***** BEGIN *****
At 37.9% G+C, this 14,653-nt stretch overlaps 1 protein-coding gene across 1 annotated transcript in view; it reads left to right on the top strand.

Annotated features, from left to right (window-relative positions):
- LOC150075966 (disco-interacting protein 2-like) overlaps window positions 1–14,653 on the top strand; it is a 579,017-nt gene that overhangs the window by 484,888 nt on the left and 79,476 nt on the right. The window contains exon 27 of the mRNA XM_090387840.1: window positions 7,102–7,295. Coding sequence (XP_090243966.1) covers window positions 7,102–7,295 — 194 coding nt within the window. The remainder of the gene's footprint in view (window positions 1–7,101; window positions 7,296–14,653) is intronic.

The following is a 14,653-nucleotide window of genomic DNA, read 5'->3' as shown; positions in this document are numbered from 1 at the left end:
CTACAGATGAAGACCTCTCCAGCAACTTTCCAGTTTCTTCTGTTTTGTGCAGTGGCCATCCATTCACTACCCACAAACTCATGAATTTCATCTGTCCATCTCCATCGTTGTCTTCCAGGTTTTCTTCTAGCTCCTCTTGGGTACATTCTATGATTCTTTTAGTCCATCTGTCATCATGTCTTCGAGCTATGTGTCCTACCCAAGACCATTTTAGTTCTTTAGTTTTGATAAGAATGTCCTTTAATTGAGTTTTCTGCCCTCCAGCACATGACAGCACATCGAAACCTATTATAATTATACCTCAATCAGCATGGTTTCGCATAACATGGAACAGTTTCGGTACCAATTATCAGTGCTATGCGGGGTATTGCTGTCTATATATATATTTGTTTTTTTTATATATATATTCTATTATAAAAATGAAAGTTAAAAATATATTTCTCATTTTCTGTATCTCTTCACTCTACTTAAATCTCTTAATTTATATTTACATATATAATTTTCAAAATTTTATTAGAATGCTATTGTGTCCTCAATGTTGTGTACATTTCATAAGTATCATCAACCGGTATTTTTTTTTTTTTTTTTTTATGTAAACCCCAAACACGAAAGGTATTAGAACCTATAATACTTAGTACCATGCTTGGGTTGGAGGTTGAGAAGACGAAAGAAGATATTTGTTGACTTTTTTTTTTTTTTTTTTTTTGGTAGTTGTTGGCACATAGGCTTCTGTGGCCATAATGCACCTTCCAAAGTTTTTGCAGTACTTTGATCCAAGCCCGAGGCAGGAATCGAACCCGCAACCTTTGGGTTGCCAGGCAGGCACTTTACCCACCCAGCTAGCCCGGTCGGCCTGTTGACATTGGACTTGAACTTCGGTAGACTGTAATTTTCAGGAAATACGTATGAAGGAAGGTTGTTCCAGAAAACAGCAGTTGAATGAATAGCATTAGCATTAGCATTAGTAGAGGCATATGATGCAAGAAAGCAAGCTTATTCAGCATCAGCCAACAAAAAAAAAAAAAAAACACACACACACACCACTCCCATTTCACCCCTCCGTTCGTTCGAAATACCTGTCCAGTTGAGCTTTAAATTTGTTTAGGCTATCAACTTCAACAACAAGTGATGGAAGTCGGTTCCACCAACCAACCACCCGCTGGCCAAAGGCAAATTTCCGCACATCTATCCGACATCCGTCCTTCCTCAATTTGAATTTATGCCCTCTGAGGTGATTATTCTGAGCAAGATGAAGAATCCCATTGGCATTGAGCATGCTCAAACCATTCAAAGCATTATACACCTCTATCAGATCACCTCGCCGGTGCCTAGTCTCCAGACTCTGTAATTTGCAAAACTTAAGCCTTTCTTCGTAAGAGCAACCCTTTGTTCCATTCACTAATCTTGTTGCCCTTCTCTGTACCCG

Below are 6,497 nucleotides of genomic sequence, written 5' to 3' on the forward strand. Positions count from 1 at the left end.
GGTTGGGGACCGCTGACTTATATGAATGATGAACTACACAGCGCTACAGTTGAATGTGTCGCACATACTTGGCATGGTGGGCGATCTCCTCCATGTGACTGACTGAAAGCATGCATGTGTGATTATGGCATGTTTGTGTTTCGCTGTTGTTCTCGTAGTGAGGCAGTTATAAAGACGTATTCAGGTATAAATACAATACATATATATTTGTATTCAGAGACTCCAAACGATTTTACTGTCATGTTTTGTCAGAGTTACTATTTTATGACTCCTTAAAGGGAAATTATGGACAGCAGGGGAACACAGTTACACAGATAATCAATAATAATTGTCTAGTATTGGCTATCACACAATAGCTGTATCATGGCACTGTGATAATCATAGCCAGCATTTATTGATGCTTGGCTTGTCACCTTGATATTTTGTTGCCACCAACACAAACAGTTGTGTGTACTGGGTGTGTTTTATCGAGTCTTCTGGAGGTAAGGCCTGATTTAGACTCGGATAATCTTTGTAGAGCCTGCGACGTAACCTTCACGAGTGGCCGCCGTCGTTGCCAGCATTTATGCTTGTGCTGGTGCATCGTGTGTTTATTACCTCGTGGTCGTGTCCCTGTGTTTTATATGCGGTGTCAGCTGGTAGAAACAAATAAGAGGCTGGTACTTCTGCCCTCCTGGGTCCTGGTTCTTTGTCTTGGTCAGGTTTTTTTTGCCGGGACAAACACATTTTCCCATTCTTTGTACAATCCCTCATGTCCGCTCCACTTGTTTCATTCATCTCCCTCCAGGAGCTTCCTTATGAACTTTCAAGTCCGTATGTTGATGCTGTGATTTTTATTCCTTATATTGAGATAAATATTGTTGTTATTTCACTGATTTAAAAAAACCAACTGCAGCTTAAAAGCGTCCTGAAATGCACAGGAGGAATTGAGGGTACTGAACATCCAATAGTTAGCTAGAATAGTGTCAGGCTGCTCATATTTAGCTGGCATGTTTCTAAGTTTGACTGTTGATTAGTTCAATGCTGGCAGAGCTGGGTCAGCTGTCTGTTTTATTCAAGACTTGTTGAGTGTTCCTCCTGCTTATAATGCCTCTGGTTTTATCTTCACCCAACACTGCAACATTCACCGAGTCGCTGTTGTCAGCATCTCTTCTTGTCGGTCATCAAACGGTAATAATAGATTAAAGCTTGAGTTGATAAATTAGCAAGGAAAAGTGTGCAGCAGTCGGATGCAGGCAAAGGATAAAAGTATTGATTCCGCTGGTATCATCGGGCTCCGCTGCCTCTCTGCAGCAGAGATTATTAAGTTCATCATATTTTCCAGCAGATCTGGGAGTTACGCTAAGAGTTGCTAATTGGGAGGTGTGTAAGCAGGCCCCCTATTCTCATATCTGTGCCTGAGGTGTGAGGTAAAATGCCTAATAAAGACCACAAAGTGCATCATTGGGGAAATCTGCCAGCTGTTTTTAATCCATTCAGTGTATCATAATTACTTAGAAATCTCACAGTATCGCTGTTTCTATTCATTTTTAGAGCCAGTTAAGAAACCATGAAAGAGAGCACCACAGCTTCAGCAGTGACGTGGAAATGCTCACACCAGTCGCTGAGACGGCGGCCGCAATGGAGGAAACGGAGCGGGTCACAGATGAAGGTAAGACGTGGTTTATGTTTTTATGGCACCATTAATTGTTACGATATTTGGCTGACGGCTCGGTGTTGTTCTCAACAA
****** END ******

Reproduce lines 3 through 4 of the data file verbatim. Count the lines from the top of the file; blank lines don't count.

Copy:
- LOC150075966 (disco-interacting protein 2-like) overlaps window positions 1–14,653 on the top strand; it is a 579,017-nt gene that overhangs the window by 484,888 nt on the left and 79,476 nt on the right. The window contains exon 27 of the mRNA XM_090387840.1: window positions 7,102–7,295. Coding sequence (XP_090243966.1) covers window positions 7,102–7,295 — 194 coding nt within the window. The remainder of the gene's footprint in view (window positions 1–7,101; window positions 7,296–14,653) is intronic.

The following is a 14,653-nucleotide window of genomic DNA, read 5'->3' as shown; positions in this document are numbered from 1 at the left end: